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Acadia National Park (2)  


Introduction

History

Coast

Mountains and Lakes

Carriage Roads

Stone Bridges

Architecture

Fall Colors

Trees and Vegetation

City of Bar Harbor

References


John D. Rockefeller Jr.'s Carriage Roads

One of the most unique and interesting features of Acadia National Park is the network of 57 miles of gravel and crushed rock carriage roads built by John D. Rockefeller Jr. beginning in 1913. Originally conceived as a way of preventing the intrusion of the automobile into the interior of the island, these roads are designed and carefully engineered to provide easy access to many parts of the park to pedestrians and passengers in horse drawn carriages. They're built to provide especially outstanding views of park features, from wide angle panoramas to intimate views of forests and lakes, while having a minimal impact on the visual integrity of the park. They provide an excellent opportunity for hiking, running, biking, and cross-country skiing in the winter.





The character of the carriage roads can be seen in the picture below. Visible is the smooth, even surface of the road as well as the "coping stones" which provide an edge along much of the roads.



Below is a gate along the road, which once served as an entrance to the system.



This picture shows the intersection of two roads along the edge of Eagle Lake, displaying the rustic signs mounted on cedar posts which provide directions and mileage and exist at every intersection.



The place of roads built by man in a natural area like a national park has always been controversial, and Acadia and its carriage roads are no exception. But these roads are so carefully built, and their effect on the environment so precisely thought out, that they seem to diminish the park experience less here even for the visitor who ordinarily avoids the roads and cherishes the trails. The picture below shows the Hull's Cove Road as it passes next to Breakneck Ponds.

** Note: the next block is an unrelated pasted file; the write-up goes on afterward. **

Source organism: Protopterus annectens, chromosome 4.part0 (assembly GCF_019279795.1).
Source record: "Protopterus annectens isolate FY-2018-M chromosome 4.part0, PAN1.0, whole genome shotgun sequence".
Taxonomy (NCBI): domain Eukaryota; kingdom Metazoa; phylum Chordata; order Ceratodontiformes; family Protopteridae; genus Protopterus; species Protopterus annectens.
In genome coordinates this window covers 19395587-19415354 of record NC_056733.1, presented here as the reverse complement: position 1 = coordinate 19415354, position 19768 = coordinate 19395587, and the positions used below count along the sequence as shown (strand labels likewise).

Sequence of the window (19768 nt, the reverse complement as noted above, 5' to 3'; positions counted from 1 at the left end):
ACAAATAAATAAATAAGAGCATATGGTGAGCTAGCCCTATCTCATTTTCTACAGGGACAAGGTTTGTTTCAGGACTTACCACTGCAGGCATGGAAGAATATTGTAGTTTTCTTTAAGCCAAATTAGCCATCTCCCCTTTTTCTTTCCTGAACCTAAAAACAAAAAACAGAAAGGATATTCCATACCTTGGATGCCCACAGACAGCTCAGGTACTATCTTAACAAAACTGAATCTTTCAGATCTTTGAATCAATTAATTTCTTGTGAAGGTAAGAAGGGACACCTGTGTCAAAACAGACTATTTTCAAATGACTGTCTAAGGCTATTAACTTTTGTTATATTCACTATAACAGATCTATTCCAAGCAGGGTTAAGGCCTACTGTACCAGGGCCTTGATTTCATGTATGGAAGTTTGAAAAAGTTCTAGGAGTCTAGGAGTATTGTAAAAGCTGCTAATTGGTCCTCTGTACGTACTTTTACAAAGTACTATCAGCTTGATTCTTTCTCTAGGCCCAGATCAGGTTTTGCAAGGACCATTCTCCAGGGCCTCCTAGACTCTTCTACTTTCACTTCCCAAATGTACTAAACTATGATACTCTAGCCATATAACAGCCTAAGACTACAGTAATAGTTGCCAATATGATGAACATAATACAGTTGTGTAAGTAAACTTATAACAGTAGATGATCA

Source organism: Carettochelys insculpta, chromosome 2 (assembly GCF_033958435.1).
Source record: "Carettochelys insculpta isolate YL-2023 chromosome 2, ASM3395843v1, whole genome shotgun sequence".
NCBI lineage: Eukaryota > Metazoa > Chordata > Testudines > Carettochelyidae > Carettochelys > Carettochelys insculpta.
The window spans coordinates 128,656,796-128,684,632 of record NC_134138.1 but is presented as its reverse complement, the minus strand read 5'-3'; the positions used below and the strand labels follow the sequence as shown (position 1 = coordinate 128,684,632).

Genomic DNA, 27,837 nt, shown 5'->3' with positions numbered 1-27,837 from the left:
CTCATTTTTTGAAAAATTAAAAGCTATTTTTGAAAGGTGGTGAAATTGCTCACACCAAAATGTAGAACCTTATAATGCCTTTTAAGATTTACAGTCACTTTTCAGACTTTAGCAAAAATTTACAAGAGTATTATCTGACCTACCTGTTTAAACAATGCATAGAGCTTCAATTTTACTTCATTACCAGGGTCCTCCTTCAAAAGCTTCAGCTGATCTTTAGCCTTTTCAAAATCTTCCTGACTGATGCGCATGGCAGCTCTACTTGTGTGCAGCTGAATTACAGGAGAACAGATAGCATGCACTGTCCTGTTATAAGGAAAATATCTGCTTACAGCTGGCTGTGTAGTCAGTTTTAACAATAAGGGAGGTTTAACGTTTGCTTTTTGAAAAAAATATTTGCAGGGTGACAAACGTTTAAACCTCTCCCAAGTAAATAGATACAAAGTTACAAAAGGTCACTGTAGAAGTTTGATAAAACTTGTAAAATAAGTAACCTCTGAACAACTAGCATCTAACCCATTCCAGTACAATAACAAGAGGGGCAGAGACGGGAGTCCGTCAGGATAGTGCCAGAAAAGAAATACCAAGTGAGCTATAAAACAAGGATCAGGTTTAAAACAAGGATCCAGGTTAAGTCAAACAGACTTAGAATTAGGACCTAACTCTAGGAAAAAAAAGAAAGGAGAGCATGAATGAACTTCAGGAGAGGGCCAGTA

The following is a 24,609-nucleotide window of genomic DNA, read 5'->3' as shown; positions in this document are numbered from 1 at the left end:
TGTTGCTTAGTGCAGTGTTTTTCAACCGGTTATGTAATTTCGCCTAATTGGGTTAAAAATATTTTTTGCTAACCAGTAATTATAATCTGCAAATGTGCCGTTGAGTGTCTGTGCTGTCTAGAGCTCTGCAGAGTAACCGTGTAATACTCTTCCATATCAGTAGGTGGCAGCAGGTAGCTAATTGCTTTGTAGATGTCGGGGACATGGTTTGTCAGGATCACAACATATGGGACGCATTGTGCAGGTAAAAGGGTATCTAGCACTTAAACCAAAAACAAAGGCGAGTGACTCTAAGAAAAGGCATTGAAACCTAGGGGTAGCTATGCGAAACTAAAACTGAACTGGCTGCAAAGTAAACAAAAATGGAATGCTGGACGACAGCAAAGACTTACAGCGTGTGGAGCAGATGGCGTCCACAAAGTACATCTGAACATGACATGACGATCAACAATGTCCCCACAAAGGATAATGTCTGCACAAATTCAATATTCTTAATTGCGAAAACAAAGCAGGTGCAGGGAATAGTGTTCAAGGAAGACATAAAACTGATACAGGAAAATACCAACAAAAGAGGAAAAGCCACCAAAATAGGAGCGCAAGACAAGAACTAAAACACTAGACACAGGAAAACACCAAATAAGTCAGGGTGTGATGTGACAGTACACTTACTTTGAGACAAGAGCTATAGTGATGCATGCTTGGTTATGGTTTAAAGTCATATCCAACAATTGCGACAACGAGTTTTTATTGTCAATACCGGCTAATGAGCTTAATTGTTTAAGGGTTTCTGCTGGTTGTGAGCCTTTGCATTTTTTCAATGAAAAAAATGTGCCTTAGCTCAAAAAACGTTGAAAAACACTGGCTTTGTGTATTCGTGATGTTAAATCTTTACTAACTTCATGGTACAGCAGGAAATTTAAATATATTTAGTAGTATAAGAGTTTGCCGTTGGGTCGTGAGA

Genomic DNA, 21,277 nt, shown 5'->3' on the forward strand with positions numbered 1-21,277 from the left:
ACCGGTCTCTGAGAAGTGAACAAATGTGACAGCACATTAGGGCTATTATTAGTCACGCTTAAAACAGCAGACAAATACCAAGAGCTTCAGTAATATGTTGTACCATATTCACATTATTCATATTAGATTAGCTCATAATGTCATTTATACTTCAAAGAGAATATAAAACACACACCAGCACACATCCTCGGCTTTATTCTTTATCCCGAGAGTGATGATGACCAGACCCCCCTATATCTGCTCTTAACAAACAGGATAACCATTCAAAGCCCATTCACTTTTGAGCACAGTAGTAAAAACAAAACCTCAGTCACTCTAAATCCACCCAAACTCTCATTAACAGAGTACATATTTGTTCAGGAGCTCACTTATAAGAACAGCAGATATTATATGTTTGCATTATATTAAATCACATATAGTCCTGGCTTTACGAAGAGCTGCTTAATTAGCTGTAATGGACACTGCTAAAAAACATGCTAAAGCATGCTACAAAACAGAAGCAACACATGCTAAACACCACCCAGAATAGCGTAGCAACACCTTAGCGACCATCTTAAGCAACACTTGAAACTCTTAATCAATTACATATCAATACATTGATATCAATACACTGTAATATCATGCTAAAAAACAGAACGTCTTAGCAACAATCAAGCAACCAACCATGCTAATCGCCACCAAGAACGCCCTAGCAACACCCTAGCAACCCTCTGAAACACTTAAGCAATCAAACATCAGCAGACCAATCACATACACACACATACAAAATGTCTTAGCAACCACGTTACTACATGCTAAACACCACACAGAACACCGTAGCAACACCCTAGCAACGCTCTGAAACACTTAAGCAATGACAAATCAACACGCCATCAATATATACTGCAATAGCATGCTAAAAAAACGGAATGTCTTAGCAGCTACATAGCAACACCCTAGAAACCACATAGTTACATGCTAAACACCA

Carriage Road Stone Bridges

Among the most interesting features of the carriage roads are the 17 elegant and graceful stone bridges which cross streams, canyons, and other roads.



The bridges were financed by JDR Jr. and designed by Welles Bosworth and Charles Stoughton. They are constructed of hand hewn granite; each typically took approximately one year to construct. Below is the Eagle Lake Bridge, constructed in 1928



Below is Duck Brook Bridge, constructed in 1929. It is one of the largest in the park and features a triple arch and viewing turrets.


Below is another of the wonderful bridges, known as Cliff Side Bridge, constructed in 1932.



Below is the very first bridge to be built, Cobblestone Bridge, which was completed in 1917.



This is Hadlock Brook Bridge, from 1917.



Another of the bridges is Bubble Pond Bridge, dating from 1928.




Architecture of the Park

While Acadia does not feature extraordinarily famous and historical buildings such Crater Lake Lodge, Old Faithful Inn in Yellowstone, or Paradise Lodge in Mt. Rainier National Park, there are nevertheless a number of charming buildings throughout the park. Shown immediately below is Jordan Pond gate house, one of the two such gate houses designed for the carriage roads also built by John D. Rockefeller, Jr., this one near Jordan Pond.



Below is the Brown Mountain Gate House.



The rockwork around the steps to the main visitor's center near the Hulls Cover park entrance provide a beautiful appearance set off the colors of the fall vegetation.



Another example of the architecture of buildings in the park is the gift shop near Thunder Hole along the island's west coast.



One of the most pleasant facilities within the park is Jordan Pond House, featuring a restaurant renowned for elegant dining. The complex also contains a gift shop, and visitor's center. The original building was destroyed by fire in 1947, and the existing structure was rebuilt in 1982. The building is pictured below from the front.



Another view of the Jordan Pond House is shown from the rear, across Jordan Pond.



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  • All photographs ©Patrick Holleran, Shannon Digital Imaging, 1994-2013

  • Commercial use of the images contained in this document without express written consent is strictly prohibited.

  • Comments and other remarks can be sent via e-mail to parkvision@shannontech.com